Media Releases | 16th Jun, 2004

Poor public transport risks suburban wastelands

Thursday, 17 June 2004

Melbourne will have suburban wastelands of high levels of unemployment, obesity, depression and pollution if the State Government fails to improve public transport, a five-sector coalition of peak Victorian bodies has warned.

The Coalition for People’s Transport, who today released their plan for the future of public transport, said many suburbs across Melbourne – particularly in growth corridors such as Wyndham, Casey and Hume – had skeleton public transport. This had seen:

students frequently miss university or forced to hitch-hike a lift to campus;

a rise in obesity and depression in suburbs reliant on cars; and

levels of greenhouse emissions increase by 2 per cent each year.

The Coalition includes groups from community, health, environment, disability and local government. It is calling on the State Government to incorporate its key recommendations in the Metropolitan Travel Plan, due to be released in the next few weeks and which will provide a blueprint for the future of Melbourne’s entire transport network.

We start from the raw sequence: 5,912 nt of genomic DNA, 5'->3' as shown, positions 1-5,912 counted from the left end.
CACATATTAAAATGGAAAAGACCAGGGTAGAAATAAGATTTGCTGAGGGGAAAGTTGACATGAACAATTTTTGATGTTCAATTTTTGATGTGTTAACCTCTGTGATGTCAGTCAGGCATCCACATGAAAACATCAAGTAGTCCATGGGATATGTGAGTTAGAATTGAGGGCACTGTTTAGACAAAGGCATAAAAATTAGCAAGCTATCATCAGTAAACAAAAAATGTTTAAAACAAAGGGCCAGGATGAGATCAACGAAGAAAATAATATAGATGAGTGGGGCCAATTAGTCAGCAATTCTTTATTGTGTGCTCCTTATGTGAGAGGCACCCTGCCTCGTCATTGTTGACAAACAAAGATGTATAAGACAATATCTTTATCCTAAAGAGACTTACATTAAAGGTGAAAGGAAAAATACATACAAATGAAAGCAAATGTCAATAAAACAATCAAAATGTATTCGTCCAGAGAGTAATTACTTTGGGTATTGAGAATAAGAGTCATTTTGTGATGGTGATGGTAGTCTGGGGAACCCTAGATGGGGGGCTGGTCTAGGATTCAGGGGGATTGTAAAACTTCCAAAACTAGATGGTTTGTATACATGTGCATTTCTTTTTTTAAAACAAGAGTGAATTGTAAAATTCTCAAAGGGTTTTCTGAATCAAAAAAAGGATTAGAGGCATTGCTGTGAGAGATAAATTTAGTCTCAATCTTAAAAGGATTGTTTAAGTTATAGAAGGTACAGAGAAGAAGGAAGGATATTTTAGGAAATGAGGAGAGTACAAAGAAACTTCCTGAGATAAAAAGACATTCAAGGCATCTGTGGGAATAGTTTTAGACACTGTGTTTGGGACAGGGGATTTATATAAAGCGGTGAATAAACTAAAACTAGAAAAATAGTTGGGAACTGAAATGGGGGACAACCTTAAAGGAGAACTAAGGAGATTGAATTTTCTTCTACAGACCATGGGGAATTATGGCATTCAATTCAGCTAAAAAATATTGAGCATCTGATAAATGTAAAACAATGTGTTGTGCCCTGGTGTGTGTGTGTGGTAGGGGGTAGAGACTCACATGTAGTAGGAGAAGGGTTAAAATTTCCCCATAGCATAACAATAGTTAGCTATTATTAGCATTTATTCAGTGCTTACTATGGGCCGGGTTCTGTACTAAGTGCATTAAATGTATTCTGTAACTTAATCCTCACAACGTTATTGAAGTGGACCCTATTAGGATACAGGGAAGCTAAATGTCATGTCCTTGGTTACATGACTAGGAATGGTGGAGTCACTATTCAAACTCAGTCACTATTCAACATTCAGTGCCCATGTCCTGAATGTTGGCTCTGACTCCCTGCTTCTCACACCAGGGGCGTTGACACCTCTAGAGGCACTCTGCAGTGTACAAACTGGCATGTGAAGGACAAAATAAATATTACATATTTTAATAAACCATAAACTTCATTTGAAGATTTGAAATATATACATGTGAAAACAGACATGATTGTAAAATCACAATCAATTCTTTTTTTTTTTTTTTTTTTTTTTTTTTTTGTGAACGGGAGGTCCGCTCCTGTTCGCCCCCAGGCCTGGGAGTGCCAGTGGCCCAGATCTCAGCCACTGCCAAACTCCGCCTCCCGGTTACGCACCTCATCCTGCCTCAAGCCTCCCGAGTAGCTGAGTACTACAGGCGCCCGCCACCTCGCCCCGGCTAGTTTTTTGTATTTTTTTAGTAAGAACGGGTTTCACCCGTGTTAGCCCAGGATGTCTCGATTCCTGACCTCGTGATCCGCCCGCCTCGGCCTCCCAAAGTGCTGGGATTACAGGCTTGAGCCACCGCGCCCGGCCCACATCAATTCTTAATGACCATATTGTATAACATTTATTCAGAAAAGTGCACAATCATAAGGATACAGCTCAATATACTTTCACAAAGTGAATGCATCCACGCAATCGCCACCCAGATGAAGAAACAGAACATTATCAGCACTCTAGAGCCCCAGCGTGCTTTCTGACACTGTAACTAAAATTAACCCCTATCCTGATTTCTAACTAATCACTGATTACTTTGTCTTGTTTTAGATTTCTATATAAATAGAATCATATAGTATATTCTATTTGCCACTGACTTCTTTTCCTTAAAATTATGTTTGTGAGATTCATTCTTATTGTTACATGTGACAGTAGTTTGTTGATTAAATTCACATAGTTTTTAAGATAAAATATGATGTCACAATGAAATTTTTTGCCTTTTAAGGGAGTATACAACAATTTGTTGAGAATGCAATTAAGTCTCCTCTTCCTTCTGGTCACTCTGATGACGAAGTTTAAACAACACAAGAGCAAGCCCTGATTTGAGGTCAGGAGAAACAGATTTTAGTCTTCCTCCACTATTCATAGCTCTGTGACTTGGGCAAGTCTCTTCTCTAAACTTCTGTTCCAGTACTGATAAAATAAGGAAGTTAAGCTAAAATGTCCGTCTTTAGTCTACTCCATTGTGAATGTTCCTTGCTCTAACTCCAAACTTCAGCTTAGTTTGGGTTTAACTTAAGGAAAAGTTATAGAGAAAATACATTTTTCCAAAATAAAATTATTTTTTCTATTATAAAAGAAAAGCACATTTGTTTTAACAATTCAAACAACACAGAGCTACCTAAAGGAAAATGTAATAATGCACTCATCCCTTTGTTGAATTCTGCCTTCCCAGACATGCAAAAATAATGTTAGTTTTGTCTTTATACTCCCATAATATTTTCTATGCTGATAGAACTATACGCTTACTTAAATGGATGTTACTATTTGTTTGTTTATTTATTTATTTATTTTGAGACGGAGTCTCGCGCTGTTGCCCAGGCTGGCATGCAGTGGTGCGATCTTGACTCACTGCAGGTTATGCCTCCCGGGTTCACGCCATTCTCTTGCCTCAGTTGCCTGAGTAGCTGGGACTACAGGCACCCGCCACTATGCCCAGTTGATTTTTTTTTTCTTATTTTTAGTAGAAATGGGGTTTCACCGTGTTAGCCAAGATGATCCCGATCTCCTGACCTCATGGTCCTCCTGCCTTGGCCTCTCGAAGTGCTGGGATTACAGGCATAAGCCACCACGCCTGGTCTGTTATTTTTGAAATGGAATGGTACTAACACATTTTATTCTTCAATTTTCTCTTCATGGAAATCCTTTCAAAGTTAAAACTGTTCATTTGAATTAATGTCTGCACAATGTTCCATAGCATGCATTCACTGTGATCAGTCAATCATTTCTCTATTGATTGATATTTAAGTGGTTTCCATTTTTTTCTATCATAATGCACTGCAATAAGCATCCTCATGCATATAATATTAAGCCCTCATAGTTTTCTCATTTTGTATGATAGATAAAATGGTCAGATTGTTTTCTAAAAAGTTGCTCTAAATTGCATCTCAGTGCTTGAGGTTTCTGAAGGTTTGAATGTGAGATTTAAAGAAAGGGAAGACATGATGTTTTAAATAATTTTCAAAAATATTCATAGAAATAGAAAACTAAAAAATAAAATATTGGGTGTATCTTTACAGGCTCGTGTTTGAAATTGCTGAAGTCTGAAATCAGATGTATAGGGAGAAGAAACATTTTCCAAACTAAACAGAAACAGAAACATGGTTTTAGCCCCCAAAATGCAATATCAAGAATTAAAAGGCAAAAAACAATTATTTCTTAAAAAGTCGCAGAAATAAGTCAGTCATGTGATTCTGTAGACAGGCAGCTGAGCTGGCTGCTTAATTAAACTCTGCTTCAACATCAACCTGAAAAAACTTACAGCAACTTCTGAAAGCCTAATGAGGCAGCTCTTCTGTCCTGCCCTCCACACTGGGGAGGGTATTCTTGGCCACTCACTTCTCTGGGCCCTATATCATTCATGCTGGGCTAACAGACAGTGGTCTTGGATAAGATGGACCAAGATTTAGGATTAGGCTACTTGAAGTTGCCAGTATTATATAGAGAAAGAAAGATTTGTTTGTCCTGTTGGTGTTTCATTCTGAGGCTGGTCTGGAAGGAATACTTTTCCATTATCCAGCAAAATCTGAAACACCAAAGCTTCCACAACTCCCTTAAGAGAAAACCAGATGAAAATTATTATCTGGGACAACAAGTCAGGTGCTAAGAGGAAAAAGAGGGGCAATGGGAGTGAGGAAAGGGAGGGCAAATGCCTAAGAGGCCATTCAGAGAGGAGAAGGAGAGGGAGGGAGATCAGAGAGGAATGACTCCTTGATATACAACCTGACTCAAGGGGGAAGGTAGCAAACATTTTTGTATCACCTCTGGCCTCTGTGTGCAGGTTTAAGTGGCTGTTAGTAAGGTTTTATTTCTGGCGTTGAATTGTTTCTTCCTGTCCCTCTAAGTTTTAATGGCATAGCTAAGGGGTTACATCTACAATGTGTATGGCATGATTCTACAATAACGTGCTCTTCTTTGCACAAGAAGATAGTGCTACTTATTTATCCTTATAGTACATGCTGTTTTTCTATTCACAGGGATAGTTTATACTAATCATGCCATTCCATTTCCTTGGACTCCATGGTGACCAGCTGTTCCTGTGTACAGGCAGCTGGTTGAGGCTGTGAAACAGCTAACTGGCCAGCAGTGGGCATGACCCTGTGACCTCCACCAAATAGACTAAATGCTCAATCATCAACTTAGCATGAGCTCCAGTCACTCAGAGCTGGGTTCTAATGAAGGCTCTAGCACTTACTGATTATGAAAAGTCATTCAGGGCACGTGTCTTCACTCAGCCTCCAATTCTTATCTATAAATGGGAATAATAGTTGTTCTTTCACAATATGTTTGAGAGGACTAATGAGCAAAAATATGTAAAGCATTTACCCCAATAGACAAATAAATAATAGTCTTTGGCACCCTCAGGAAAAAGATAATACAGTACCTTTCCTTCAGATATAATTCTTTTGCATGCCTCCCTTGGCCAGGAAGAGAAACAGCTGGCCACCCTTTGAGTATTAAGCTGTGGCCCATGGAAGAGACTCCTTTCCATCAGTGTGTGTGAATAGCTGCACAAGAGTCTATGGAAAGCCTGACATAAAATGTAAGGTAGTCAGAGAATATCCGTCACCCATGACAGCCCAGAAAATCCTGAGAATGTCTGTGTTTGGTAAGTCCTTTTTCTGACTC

The Coalition’s recommendations to improve the availability, affordability, accessibility, and safety of public transport include:

better planning to ensure public transport is available to new subdivisions;

increase the number of customer service staff to deter crime, vandalism and fare evasion and improve safety;

expansion of train networks to such lines as the Epping, Upfield, Craigieburn, east Doncaster, Rowville, Cranbourne, Sunbury, Melton and Frankston.

Victorian Council of Social Service chief executive officer Cath Smith said suburbs poorly serviced by public transport were also the most economically disadvantaged.

“Households in Melbourne’s poorest suburbs have the highest rates of car ownership. In these suburbs, people are either missing out on jobs and education or spending more than they can afford on cars. The State Government must meet its Melbourne 2030 commitment to create suburbs where everyone has opportunities to access employment and services,” she said.

VicHealth CEO Dr Rob Moodie said “suburbs that rely only on cars are more likely to make people fatter, sicker, lonelier and probably more depressed”.

“Well-connected communities with strong social networks are more likely to benefit from lower crime figures, better health, higher educational achievement and better economic growth. We are what we plan,” said Dr Moodie.

Environment Victoria transport campaigner Cathy McNaughton said the Metropolitan Travel Plan must reduce car emissions, with Australia’s greenhouse emissions from road transport growing at 2 per cent a year.

“With the price of petrol skyrocketing and oil demand soon set to outweigh supply, the smart thing to do is switch to walking, cycling and public transport. In the State Budget public transport was ignored, with $422 million for roads. This is not good enough, especially when Melbourne 2030 promises transport 400m from your door.”

For the full Coalition for People’s Transport report, click here.

For the summary of the report, click here.